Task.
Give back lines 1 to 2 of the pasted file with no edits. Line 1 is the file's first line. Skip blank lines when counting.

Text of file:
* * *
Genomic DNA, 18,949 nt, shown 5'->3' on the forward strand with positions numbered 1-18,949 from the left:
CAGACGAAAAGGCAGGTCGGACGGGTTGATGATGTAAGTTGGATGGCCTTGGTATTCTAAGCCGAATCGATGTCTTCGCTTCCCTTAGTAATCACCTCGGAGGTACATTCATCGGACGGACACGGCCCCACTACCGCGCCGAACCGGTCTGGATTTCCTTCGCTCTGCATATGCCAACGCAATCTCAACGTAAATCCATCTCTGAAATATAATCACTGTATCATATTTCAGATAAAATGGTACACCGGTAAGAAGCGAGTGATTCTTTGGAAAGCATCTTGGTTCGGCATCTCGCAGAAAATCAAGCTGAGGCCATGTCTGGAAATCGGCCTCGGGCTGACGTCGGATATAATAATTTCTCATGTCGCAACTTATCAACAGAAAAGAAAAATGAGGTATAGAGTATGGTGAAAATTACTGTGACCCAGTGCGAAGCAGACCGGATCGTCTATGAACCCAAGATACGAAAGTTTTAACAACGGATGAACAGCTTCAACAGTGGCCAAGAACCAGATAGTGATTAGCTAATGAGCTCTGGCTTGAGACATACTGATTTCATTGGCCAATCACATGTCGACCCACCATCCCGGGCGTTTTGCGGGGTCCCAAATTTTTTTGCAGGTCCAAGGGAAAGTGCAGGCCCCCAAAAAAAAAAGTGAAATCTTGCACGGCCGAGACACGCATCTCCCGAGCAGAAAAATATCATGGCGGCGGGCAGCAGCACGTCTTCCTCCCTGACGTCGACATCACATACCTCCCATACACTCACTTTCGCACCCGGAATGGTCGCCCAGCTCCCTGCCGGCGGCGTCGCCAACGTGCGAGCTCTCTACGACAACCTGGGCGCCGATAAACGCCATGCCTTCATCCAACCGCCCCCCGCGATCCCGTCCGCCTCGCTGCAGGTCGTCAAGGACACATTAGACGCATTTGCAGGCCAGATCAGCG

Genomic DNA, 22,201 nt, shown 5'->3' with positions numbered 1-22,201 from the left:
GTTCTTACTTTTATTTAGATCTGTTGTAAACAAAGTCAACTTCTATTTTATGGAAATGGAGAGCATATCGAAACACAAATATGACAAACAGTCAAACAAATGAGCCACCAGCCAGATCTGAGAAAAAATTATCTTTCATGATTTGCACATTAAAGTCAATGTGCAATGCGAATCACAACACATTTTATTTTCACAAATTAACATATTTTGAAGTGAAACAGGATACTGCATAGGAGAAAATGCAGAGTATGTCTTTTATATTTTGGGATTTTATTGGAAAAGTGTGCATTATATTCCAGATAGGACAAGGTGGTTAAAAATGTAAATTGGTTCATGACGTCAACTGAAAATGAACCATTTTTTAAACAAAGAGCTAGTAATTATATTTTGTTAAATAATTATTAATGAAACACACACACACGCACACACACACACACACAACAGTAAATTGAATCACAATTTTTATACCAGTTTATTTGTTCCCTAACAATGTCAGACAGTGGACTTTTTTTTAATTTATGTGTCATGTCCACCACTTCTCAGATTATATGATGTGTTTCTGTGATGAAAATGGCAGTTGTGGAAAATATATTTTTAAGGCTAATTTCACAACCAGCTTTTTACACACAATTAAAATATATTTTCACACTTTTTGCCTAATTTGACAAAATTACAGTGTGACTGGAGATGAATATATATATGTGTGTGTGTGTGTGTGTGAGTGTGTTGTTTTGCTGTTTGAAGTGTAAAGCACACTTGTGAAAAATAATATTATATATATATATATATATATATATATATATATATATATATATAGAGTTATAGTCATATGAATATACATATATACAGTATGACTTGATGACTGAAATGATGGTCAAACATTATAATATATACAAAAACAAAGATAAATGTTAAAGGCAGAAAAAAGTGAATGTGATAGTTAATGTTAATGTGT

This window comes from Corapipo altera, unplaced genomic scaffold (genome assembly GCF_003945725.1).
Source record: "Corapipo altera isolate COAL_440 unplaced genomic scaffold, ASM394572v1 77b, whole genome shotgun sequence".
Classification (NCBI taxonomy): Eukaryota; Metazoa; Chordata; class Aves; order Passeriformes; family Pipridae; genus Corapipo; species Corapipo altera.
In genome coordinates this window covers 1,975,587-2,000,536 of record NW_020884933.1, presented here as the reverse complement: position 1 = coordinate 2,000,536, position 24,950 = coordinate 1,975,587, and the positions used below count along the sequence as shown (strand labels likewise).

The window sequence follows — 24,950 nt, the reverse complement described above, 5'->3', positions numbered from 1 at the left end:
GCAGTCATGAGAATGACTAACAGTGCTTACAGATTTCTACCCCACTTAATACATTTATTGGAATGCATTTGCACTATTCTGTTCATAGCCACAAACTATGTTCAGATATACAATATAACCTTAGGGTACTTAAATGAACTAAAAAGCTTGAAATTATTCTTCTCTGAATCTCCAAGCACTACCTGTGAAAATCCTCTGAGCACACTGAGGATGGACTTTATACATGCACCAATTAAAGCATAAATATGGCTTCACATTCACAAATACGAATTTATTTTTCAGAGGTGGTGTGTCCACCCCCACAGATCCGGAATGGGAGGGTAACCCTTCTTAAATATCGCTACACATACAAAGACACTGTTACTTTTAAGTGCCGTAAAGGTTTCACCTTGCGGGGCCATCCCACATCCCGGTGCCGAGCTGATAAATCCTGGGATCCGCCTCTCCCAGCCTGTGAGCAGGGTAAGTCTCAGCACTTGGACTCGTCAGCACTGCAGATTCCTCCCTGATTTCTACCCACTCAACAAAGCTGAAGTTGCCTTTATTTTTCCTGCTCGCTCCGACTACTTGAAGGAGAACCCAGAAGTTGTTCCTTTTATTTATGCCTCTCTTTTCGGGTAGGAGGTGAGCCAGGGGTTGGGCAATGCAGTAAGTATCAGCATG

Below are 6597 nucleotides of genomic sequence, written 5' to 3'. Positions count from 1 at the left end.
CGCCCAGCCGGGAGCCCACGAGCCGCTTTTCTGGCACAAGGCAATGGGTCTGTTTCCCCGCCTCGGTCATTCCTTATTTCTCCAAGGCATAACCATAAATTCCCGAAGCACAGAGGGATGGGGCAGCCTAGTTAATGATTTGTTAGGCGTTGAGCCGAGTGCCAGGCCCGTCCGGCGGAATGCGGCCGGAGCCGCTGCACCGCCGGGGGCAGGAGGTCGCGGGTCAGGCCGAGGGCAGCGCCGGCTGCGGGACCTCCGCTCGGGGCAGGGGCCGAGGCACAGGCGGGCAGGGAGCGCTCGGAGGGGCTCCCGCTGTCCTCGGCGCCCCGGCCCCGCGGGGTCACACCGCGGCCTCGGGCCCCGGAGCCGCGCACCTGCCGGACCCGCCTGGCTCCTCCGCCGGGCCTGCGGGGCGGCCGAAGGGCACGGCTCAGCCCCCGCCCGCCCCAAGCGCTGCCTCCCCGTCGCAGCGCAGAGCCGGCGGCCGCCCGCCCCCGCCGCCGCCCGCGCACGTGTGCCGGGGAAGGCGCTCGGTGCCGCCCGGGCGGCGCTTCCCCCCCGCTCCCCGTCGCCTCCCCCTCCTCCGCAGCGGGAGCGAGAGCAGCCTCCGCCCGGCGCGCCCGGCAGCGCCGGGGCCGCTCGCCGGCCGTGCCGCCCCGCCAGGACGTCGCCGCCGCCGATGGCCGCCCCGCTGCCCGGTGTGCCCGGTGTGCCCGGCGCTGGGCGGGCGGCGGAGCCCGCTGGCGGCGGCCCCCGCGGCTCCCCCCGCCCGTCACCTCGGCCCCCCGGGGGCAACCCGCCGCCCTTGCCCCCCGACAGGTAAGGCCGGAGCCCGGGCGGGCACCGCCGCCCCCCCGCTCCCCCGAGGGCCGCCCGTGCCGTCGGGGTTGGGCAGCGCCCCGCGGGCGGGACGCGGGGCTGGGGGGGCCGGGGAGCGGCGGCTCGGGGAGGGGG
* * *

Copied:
Genomic DNA, 18,949 nt, shown 5'->3' on the forward strand with positions numbered 1-18,949 from the left:
CAGACGAAAAGGCAGGTCGGACGGGTTGATGATGTAAGTTGGATGGCCTTGGTATTCTAAGCCGAATCGATGTCTTCGCTTCCCTTAGTAATCACCTCGGAGGTACATTCATCGGACGGACACGGCCCCACTACCGCGCCGAACCGGTCTGGATTTCCTTCGCTCTGCATATGCCAACGCAATCTCAACGTAAATCCATCTCTGAAATATAATCACTGTATCATATTTCAGATAAAATGGTACACCGGTAAGAAGCGAGTGATTCTTTGGAAAGCATCTTGGTTCGGCATCTCGCAGAAAATCAAGCTGAGGCCATGTCTGGAAATCGGCCTCGGGCTGACGTCGGATATAATAATTTCTCATGTCGCAACTTATCAACAGAAAAGAAAAATGAGGTATAGAGTATGGTGAAAATTACTGTGACCCAGTGCGAAGCAGACCGGATCGTCTATGAACCCAAGATACGAAAGTTTTAACAACGGATGAACAGCTTCAACAGTGGCCAAGAACCAGATAGTGATTAGCTAATGAGCTCTGGCTTGAGACATACTGATTTCATTGGCCAATCACATGTCGACCCACCATCCCGGGCGTTTTGCGGGGTCCCAAATTTTTTTGCAGGTCCAAGGGAAAGTGCAGGCCCCCAAAAAAAAAAGTGAAATCTTGCACGGCCGAGACACGCATCTCCCGAGCAGAAAAATATCATGGCGGCGGGCAGCAGCACGTCTTCCTCCCTGACGTCGACATCACATACCTCCCATACACTCACTTTCGCACCCGGAATGGTCGCCCAGCTCCCTGCCGGCGGCGTCGCCAACGTGCGAGCTCTCTACGACAACCTGGGCGCCGATAAACGCCATGCCTTCATCCAACCGCCCCCCGCGATCCCGTCCGCCTCGCTGCAGGTCGTCAAGGACACATTAGACGCATTTGCAGGCCAGATCAGCG